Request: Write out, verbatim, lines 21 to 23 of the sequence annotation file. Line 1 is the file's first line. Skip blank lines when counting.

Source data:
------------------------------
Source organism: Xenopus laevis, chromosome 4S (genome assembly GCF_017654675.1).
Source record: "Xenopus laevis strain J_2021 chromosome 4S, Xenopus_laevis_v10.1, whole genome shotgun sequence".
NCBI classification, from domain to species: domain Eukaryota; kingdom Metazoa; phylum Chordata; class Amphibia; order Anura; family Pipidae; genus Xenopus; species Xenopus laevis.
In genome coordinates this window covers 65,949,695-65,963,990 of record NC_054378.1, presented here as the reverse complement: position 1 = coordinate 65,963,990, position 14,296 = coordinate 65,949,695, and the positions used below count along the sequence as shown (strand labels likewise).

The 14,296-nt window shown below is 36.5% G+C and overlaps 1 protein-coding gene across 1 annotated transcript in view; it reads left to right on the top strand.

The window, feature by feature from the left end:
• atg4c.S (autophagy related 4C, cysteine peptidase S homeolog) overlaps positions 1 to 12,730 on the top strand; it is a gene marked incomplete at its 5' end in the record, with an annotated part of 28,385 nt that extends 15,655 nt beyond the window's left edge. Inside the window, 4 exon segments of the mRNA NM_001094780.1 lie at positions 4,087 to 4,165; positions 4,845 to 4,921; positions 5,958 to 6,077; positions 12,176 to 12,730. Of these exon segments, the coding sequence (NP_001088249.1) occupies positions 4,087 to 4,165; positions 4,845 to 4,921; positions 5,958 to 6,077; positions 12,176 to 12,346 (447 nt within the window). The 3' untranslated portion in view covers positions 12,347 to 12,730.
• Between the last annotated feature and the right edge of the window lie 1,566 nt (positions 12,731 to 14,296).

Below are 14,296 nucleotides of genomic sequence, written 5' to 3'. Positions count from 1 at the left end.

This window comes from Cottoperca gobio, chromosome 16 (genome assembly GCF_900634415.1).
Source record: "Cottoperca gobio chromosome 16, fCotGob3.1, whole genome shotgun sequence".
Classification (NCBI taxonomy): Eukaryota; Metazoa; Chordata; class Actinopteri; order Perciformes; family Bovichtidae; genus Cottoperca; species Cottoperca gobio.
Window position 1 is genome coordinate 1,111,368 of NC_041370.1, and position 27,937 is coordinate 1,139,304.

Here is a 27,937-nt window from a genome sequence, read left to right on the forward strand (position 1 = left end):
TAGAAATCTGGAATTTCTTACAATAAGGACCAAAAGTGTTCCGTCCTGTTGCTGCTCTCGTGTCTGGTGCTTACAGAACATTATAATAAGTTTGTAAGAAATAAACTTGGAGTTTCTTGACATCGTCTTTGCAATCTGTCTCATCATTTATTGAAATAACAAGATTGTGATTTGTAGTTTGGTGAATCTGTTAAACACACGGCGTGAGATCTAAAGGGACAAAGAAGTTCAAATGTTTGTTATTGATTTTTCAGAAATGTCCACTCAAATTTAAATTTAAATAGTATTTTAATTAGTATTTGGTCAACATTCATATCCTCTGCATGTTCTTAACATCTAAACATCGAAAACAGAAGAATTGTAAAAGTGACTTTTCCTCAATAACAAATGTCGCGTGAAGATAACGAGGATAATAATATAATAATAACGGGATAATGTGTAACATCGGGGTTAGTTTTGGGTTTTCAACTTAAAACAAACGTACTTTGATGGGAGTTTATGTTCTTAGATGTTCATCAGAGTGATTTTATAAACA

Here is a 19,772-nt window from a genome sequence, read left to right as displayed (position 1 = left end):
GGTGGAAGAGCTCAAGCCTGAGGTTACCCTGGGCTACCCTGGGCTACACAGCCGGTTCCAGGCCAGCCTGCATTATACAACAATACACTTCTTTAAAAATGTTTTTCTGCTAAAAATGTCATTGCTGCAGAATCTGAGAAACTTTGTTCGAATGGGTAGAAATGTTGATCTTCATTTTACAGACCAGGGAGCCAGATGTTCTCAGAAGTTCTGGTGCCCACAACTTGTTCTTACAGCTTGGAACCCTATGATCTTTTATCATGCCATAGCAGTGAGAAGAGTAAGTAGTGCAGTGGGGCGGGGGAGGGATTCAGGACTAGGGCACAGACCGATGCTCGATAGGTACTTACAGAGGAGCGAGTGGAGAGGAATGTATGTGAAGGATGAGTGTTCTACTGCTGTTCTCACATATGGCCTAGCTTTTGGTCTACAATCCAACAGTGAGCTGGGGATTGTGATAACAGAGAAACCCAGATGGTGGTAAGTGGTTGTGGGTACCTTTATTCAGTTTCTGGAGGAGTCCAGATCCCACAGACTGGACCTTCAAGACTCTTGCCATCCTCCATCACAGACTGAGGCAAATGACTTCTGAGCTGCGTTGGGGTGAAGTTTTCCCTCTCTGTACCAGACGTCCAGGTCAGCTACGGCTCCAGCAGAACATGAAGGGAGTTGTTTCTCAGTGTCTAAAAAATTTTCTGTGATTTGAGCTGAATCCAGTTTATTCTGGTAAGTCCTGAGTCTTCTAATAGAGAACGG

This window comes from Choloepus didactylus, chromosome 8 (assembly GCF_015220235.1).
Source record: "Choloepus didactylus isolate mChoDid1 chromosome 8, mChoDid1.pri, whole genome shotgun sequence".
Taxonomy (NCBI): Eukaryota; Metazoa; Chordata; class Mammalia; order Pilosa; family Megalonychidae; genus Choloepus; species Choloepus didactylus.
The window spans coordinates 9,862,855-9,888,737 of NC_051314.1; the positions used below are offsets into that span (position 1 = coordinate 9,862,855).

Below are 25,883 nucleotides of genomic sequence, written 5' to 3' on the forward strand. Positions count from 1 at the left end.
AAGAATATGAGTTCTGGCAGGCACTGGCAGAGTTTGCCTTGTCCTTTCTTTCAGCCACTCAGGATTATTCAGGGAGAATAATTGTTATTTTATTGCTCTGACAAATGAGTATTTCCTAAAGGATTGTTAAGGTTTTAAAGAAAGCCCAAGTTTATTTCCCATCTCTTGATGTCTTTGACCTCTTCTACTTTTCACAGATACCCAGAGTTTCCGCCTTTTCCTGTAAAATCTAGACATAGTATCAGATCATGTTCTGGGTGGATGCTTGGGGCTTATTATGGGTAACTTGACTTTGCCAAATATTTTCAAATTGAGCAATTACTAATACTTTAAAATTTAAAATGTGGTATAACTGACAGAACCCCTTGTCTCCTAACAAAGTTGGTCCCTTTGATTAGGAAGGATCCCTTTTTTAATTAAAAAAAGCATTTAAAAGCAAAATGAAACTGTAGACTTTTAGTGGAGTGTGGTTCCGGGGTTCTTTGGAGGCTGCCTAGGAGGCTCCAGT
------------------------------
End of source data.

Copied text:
The window spans coordinates 9,862,855-9,888,737 of NC_051314.1; the positions used below are offsets into that span (position 1 = coordinate 9,862,855).

Below are 25,883 nucleotides of genomic sequence, written 5' to 3' on the forward strand. Positions count from 1 at the left end.
AAGAATATGAGTTCTGGCAGGCACTGGCAGAGTTTGCCTTGTCCTTTCTTTCAGCCACTCAGGATTATTCAGGGAGAATAATTGTTATTTTATTGCTCTGACAAATGAGTATTTCCTAAAGGATTGTTAAGGTTTTAAAGAAAGCCCAAGTTTATTTCCCATCTCTTGATGTCTTTGACCTCTTCTACTTTTCACAGATACCCAGAGTTTCCGCCTTTTCCTGTAAAATCTAGACATAGTATCAGATCATGTTCTGGGTGGATGCTTGGGGCTTATTATGGGTAACTTGACTTTGCCAAATATTTTCAAATTGAGCAATTACTAATACTTTAAAATTTAAAATGTGGTATAACTGACAGAACCCCTTGTCTCCTAACAAAGTTGGTCCCTTTGATTAGGAAGGATCCCTTTTTTAATTAAAAAAAGCATTTAAAAGCAAAATGAAACTGTAGACTTTTAGTGGAGTGTGGTTCCGGGGTTCTTTGGAGGCTGCCTAGGAGGCTCCAGT